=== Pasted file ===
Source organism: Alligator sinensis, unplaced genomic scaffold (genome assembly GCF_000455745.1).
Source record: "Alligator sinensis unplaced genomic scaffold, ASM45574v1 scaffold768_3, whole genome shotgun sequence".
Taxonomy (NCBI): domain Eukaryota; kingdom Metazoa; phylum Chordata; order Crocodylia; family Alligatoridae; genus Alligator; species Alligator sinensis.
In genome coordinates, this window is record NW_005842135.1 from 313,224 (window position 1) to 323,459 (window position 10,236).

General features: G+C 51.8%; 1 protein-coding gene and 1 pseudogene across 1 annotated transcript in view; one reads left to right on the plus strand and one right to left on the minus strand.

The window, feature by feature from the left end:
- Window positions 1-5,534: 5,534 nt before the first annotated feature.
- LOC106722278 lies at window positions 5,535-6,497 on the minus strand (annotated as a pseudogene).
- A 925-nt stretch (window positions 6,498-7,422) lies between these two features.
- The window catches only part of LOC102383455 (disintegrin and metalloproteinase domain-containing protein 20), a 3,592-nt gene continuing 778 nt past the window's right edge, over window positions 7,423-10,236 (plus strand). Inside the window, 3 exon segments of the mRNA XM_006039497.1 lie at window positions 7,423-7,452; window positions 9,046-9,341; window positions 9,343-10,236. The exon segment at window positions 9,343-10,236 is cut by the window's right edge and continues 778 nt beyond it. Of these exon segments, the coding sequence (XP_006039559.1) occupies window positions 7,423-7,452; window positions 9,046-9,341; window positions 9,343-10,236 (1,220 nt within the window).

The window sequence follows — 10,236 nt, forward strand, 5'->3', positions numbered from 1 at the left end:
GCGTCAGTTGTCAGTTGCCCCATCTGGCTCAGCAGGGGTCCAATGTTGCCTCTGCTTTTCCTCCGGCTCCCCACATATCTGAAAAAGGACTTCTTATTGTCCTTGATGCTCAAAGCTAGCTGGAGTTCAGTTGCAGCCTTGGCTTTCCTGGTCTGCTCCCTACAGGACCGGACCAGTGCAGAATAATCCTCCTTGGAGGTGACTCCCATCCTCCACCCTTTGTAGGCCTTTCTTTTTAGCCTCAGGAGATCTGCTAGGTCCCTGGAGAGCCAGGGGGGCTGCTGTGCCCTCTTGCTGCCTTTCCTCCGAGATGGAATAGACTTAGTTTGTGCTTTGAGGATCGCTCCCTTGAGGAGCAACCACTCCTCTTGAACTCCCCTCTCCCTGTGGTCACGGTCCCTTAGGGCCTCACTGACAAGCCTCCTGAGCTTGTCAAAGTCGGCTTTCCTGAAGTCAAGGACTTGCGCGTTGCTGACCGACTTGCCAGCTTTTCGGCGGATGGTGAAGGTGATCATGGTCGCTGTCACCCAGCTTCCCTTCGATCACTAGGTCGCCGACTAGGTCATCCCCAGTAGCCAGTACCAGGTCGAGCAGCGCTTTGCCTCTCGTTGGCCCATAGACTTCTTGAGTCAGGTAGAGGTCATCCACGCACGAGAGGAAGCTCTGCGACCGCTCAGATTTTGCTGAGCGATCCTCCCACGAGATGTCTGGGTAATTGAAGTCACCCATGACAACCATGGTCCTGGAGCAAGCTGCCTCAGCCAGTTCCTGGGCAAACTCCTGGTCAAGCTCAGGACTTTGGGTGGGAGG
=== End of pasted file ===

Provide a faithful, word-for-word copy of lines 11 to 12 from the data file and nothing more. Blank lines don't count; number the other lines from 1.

The window sequence follows — 10,236 nt, forward strand, 5'->3', positions numbered from 1 at the left end:
GCGTCAGTTGTCAGTTGCCCCATCTGGCTCAGCAGGGGTCCAATGTTGCCTCTGCTTTTCCTCCGGCTCCCCACATATCTGAAAAAGGACTTCTTATTGTCCTTGATGCTCAAAGCTAGCTGGAGTTCAGTTGCAGCCTTGGCTTTCCTGGTCTGCTCCCTACAGGACCGGACCAGTGCAGAATAATCCTCCTTGGAGGTGACTCCCATCCTCCACCCTTTGTAGGCCTTTCTTTTTAGCCTCAGGAGATCTGCTAGGTCCCTGGAGAGCCAGGGGGGCTGCTGTGCCCTCTTGCTGCCTTTCCTCCGAGATGGAATAGACTTAGTTTGTGCTTTGAGGATCGCTCCCTTGAGGAGCAACCACTCCTCTTGAACTCCCCTCTCCCTGTGGTCACGGTCCCTTAGGGCCTCACTGACAAGCCTCCTGAGCTTGTCAAAGTCGGCTTTCCTGAAGTCAAGGACTTGCGCGTTGCTGACCGACTTGCCAGCTTTTCGGCGGATGGTGAAGGTGATCATGGTCGCTGTCACCCAGCTTCCCTTCGATCACTAGGTCGCCGACTAGGTCATCCCCAGTAGCCAGTACCAGGTCGAGCAGCGCTTTGCCTCTCGTTGGCCCATAGACTTCTTGAGTCAGGTAGAGGTCATCCACGCACGAGAGGAAGCTCTGCGACCGCTCAGATTTTGCTGAGCGATCCTCCCACGAGATGTCTGGGTAATTGAAGTCACCCATGACAACCATGGTCCTGGAGCAAGCTGCCTCAGCCAGTTCCTGGGCAAACTCCTGGTCAAGCTCAGGACTTTGGGTGGGAGG